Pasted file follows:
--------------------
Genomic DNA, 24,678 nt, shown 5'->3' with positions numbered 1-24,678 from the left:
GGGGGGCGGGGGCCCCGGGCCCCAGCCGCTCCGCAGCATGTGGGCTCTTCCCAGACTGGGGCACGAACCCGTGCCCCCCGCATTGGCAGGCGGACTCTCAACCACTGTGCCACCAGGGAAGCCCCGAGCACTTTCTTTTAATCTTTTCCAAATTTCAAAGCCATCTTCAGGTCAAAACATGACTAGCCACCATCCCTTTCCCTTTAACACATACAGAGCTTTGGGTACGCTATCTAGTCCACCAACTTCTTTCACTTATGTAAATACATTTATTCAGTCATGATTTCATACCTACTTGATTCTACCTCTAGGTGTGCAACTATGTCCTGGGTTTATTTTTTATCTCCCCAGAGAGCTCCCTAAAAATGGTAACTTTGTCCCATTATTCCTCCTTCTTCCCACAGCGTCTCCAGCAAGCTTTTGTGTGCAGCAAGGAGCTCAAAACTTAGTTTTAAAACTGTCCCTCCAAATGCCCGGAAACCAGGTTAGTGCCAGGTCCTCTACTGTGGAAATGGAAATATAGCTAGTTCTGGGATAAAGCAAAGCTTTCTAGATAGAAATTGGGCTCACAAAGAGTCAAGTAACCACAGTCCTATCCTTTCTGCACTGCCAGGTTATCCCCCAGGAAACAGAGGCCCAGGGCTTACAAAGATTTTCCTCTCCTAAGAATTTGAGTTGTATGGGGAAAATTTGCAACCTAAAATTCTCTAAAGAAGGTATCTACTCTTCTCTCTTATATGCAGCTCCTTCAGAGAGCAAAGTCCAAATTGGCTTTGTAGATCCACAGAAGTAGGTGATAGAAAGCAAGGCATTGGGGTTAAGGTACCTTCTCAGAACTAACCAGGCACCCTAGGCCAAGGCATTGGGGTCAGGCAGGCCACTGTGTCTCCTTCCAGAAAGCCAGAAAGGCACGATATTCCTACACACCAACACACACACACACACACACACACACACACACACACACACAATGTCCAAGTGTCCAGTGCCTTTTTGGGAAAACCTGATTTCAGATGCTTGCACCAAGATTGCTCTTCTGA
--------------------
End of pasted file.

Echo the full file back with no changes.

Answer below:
Genomic DNA, 24,678 nt, shown 5'->3' with positions numbered 1-24,678 from the left:
GGGGGGCGGGGGCCCCGGGCCCCAGCCGCTCCGCAGCATGTGGGCTCTTCCCAGACTGGGGCACGAACCCGTGCCCCCCGCATTGGCAGGCGGACTCTCAACCACTGTGCCACCAGGGAAGCCCCGAGCACTTTCTTTTAATCTTTTCCAAATTTCAAAGCCATCTTCAGGTCAAAACATGACTAGCCACCATCCCTTTCCCTTTAACACATACAGAGCTTTGGGTACGCTATCTAGTCCACCAACTTCTTTCACTTATGTAAATACATTTATTCAGTCATGATTTCATACCTACTTGATTCTACCTCTAGGTGTGCAACTATGTCCTGGGTTTATTTTTTATCTCCCCAGAGAGCTCCCTAAAAATGGTAACTTTGTCCCATTATTCCTCCTTCTTCCCACAGCGTCTCCAGCAAGCTTTTGTGTGCAGCAAGGAGCTCAAAACTTAGTTTTAAAACTGTCCCTCCAAATGCCCGGAAACCAGGTTAGTGCCAGGTCCTCTACTGTGGAAATGGAAATATAGCTAGTTCTGGGATAAAGCAAAGCTTTCTAGATAGAAATTGGGCTCACAAAGAGTCAAGTAACCACAGTCCTATCCTTTCTGCACTGCCAGGTTATCCCCCAGGAAACAGAGGCCCAGGGCTTACAAAGATTTTCCTCTCCTAAGAATTTGAGTTGTATGGGGAAAATTTGCAACCTAAAATTCTCTAAAGAAGGTATCTACTCTTCTCTCTTATATGCAGCTCCTTCAGAGAGCAAAGTCCAAATTGGCTTTGTAGATCCACAGAAGTAGGTGATAGAAAGCAAGGCATTGGGGTTAAGGTACCTTCTCAGAACTAACCAGGCACCCTAGGCCAAGGCATTGGGGTCAGGCAGGCCACTGTGTCTCCTTCCAGAAAGCCAGAAAGGCACGATATTCCTACACACCAACACACACACACACACACACACACACACACACACACACACAATGTCCAAGTGTCCAGTGCCTTTTTGGGAAAACCTGATTTCAGATGCTTGCACCAAGATTGCTCTTCTGA